Input Data

You can use OpenFisca with two kinds of input information:

  • either test cases: you simulate the legislation for one standard situation
  • or data: you provide a population (survey with aggregated data, CSV files with bulk data, etc.) on which you want to apply the legislation

Scenario

The interface between input information and input variables that OpenFisca can handle is called Scenario.

Technically speaking, OpenFisca is using vector computing for performance reasons via the NumPy Python package

Whatever the input is, test case or data, the scenario converts it into vectors internally.

Application: how to create a scenario

After initializing the Tax and Benefit System, you now want to create a scenario that will allow you in a second step to give input information.

# Create a scenario
scenario = tax_benefit_system.new_scenario()

Test cases

A test case describes persons and entities with their input variables or attributes.

You may add information at the individual level or at the entity level. One input is crucial and shouldn’t be forgotten: the period of the simulation.

Application: how to initialize a scenario

Test cases can be expressed in Python, or in JSON when using the Web API (see the specific section of the documentation).

In Python, you have to use the init_single_entity function based on the scenario. To give to every person of your test case attributes, you have to use the Python dictionary object.

We show here the Python expression for a family constituted by:

  • two parents (with attributes: her age or her date_naissance and her salaire_de_base)
  • two children (with attribute: their age)
  • a house (with attributes: the loyer and the statut_occupation_logement)
# Initialize test case
scenario.init_single_entity(
    period = 2015,
# Variable describing the individuals
    parent1 = dict(
        age = 30,
        salaire_de_base = 15000, # Annual basis
        ),
    parent2 = dict(
        date_naissance = date(1980, 1, 1),
        salaire_de_base = 70000, # Annual basis
        ),
     enfants = [
        dict(age = 12),
        dict(age = 18),
        ],
 # Variable describing the entity
    menage = dict(loyer = 12000, # Annual basis
            statut_occupation_logement = u"Locataire ou sous-locataire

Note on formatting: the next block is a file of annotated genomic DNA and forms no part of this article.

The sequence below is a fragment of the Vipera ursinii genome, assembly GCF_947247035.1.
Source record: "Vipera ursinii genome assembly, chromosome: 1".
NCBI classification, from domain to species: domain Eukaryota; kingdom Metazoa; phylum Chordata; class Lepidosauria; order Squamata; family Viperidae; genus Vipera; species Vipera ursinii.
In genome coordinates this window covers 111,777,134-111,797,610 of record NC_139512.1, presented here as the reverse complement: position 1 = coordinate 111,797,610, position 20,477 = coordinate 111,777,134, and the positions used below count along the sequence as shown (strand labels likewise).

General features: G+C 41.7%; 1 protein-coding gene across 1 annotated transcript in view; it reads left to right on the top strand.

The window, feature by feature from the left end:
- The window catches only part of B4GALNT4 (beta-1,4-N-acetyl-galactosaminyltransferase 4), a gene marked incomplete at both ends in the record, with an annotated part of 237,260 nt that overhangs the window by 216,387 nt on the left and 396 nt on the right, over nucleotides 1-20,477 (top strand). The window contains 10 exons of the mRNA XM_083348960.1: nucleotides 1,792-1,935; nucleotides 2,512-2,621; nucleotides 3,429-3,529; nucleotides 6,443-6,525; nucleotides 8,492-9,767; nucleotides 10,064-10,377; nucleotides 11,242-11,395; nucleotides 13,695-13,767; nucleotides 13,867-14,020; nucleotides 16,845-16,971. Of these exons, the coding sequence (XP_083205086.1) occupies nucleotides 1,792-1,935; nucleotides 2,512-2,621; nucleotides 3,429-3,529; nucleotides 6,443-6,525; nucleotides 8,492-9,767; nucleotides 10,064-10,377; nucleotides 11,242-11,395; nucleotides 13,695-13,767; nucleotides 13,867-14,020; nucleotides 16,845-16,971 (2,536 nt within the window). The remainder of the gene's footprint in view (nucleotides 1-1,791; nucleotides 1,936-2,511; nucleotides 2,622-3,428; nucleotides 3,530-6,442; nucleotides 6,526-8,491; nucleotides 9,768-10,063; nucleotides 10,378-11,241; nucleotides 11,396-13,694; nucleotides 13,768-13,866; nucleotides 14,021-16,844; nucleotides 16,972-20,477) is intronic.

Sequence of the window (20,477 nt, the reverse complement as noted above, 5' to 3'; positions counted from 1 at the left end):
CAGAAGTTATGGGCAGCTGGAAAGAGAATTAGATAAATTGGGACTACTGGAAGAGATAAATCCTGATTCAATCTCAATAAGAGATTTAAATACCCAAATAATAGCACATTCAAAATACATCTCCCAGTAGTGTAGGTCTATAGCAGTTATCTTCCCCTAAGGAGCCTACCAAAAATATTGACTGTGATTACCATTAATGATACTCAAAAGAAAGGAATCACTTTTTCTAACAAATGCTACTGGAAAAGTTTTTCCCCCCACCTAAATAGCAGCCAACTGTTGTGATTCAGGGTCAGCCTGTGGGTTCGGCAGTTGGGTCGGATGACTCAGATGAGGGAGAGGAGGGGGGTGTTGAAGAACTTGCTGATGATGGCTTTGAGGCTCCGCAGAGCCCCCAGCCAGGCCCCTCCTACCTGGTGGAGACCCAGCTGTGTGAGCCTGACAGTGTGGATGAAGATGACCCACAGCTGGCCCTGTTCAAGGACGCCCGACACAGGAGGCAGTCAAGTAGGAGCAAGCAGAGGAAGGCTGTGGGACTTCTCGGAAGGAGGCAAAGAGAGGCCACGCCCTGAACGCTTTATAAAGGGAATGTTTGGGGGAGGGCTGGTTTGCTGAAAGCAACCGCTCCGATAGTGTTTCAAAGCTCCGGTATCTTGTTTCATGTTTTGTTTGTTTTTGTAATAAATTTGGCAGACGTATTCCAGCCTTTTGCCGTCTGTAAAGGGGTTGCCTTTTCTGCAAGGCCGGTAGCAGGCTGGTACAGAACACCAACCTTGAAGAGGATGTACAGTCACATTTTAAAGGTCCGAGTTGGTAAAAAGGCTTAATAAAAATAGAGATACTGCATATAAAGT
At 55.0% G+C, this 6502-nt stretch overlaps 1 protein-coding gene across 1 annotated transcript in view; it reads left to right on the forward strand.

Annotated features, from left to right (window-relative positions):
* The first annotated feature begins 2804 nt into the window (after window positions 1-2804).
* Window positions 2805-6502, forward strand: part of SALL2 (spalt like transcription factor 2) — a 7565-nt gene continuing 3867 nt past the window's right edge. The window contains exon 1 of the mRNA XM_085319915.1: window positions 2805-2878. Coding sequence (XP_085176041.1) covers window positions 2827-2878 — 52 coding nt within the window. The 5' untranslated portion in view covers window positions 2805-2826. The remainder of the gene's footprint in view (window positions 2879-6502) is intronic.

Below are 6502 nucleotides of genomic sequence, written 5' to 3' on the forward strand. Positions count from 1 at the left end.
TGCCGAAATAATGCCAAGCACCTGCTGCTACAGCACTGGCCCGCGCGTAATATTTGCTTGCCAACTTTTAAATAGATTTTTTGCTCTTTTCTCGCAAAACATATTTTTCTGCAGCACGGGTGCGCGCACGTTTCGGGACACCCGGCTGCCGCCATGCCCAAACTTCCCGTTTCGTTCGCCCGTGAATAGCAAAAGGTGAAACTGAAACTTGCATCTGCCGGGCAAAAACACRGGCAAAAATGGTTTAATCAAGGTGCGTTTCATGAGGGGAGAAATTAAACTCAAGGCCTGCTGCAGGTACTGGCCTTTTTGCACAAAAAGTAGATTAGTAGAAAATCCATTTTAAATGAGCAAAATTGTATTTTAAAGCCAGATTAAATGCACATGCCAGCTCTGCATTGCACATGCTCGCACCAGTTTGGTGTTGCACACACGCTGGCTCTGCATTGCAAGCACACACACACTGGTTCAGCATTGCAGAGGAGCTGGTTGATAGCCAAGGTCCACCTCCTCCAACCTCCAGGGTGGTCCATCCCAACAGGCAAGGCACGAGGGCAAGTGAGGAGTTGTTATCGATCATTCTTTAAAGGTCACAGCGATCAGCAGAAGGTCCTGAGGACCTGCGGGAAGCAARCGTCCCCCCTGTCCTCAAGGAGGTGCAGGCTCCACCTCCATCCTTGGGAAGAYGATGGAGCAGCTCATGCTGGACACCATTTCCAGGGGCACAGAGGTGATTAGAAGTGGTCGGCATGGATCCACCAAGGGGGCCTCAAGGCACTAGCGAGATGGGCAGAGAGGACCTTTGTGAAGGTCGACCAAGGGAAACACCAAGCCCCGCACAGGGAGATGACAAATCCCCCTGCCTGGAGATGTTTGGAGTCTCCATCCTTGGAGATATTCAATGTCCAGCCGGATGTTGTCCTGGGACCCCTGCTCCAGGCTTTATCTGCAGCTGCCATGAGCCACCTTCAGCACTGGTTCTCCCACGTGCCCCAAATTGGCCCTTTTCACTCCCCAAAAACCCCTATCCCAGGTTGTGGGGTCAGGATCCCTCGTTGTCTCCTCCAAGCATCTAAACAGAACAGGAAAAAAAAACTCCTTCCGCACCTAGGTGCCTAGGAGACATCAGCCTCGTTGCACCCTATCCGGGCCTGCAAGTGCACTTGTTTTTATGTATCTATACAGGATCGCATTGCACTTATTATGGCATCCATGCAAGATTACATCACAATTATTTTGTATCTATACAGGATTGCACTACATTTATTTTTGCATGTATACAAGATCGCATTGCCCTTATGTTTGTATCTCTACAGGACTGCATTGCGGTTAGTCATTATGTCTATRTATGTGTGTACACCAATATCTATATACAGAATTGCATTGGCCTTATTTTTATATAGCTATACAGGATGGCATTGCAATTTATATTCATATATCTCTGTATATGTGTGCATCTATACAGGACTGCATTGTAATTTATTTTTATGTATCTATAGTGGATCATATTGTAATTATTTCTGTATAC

d'un logement loué vide non-HLM",
            ),
    )

Notice that some input variables are associated to individus (“parent1” , “parent2” and “children”) whereas other are related to entity (“menage”).

WARNING: Declare the input variables on an annual basis.

HINT: For categorical variables you may use either the modality or its number. Example with the statut d’occupation du logement:

# Declaration of categorical variable
menage = dict(loyer = 12000,
           statut_occupation_logement = 4,
           )

Data

OpenFisca input data can vary from one situation to a whole population. This data could come from a survey with aggregated data, data files extracted from a database, etc.

CSV data

To apply the legislation on data described in one or more CSV files, you can use the OpenFisca Python API.

Application: calculate a population’s income tax from a CSV file

Let’s say you are using the country-template, which describes the legislation of a yet to be country.

Let’s also say you have the following data.csv and that you want to calculate income_tax for all persons:

person_id,person_salary,person_age
1,2694,40
2,2720,43
3,1865,45
4,1941,23
5,2393,31
6,3008,47
7,2286,23
8,3386,28
9,2929,38
10,3981,37
11,3643,38
12,2078,23
  1. Install the required libraries, by running in your console:
$ python --version # Python 3.7.0 or greater should be installed on your computer
$ pip install --upgrade pip openfisca_country_template pandas ipython
$ ipython
  1. Load the country-template legislation and, then, the content of the data.csv file with the pandas library:
In [1]: from openfisca_country_template import CountryTaxBenefitSystem

In [2]: import pandas as pandas

In [3]: tax_benefit_system = CountryTaxBenefitSystem()

In [4]: data = pandas.read_csv('./data.csv')  # pandas.DataFrame object

In [5]: length = len(data)  # ignores CSV header

You can now access the person_salary column values:

In [6]: data.person_salary
Out[6]:
0     2694
1     2720
2     1865
3     1941
4     2393
5     3008
6     2286
7     3386
8     2929
9     3981
10    3643
11    2078
Name: person_salary, dtype: int64
  1. Build a simulation according to your data’s length:
In [7]: from openfisca_core.simulation_builder import SimulationBuilder

In [8]: simulation = SimulationBuilder().build_default_simulation(tax_benefit_system, length)
  1. Configure the simulation and calculate the income_tax variable for all persons on the same period:
In [9]: import numpy as numpy

In [10]: period = '2018-01'

# match data from the 'person_salary' column
# with the 'salary' variable of our yet to be country's tax-benefit system
In [11]: simulation.set_input('salary', period, numpy.array(data.person_salary))

In [12]: income_tax = simulation.calculate('income_tax', period)
  1. You are all set! The income_tax has been calculated for each person on your data.csv file.

Persons’ order is kept:

In [13]: data.person_id.values
Out[13]: array([ 1,  2,  3,  4,  5,  6,  7,  8,  9, 10, 11, 12])

And income_tax is an instance of numpy.ndarray:

In [14]: income_tax
Out[14]:
array([404.1    , 408.00003, 279.75   , 291.15002, 358.95   , 451.2    ,
       342.90002, 507.90002, 439.35   , 597.15   , 546.45   , 311.7    ],
      dtype=float32)

In [15]: income_tax.item(2)  # person_id == 3
Out[15]: 279.75